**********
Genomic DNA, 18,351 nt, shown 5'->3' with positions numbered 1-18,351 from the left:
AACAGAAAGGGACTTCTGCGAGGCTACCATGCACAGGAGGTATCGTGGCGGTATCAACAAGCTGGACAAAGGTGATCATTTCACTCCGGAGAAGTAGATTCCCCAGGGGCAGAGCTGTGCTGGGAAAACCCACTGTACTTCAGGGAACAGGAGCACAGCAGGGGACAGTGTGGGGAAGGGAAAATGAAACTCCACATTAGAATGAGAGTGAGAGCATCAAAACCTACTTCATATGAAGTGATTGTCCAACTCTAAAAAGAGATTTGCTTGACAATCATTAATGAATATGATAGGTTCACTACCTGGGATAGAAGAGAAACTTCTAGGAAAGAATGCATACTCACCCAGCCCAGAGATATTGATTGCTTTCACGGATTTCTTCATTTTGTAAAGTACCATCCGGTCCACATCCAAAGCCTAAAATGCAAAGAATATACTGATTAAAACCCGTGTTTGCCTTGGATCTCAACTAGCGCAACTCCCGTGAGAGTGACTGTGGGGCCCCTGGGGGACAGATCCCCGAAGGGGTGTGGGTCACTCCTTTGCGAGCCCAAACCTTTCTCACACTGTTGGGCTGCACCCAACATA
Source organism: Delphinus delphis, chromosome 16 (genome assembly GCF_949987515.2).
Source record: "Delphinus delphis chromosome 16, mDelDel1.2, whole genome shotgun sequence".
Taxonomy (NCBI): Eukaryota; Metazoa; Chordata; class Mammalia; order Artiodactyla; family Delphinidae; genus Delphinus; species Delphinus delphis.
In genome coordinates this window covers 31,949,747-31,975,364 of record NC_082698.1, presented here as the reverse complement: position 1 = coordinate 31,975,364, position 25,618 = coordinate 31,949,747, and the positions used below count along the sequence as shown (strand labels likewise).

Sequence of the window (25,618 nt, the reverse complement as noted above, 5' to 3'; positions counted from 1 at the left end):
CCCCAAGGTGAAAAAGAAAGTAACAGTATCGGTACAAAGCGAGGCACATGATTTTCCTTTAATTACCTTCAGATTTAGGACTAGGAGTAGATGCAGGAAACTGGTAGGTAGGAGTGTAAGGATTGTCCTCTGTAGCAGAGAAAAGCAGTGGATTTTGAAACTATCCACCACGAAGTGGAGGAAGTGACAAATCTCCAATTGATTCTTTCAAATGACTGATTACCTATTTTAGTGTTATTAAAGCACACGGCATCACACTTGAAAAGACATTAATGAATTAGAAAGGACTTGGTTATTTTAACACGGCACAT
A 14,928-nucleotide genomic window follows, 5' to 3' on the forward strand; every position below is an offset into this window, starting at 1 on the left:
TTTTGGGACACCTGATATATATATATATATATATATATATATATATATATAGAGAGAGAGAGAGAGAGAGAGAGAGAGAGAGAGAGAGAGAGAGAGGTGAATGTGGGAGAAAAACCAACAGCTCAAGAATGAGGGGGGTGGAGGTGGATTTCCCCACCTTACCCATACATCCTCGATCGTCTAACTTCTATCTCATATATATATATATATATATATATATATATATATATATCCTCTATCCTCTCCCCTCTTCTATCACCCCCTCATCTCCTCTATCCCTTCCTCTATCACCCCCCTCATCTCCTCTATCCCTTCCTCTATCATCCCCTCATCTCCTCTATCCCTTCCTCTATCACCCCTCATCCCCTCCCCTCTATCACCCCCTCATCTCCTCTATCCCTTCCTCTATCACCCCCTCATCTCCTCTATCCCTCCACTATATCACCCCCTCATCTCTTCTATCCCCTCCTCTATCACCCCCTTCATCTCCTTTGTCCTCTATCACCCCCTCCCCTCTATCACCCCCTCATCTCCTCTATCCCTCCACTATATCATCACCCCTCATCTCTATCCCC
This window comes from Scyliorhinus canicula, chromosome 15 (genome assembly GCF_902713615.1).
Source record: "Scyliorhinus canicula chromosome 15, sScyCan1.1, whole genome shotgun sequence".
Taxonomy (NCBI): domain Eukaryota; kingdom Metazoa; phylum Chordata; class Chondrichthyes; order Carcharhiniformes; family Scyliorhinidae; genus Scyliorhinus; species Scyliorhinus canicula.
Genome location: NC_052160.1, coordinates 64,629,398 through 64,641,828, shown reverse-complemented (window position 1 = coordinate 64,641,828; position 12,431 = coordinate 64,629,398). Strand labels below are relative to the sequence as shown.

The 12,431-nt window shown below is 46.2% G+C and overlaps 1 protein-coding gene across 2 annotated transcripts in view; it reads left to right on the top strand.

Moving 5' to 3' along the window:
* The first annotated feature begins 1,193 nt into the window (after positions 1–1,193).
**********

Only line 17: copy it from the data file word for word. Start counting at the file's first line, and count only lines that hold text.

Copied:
* The first annotated feature begins 1,193 nt into the window (after positions 1–1,193).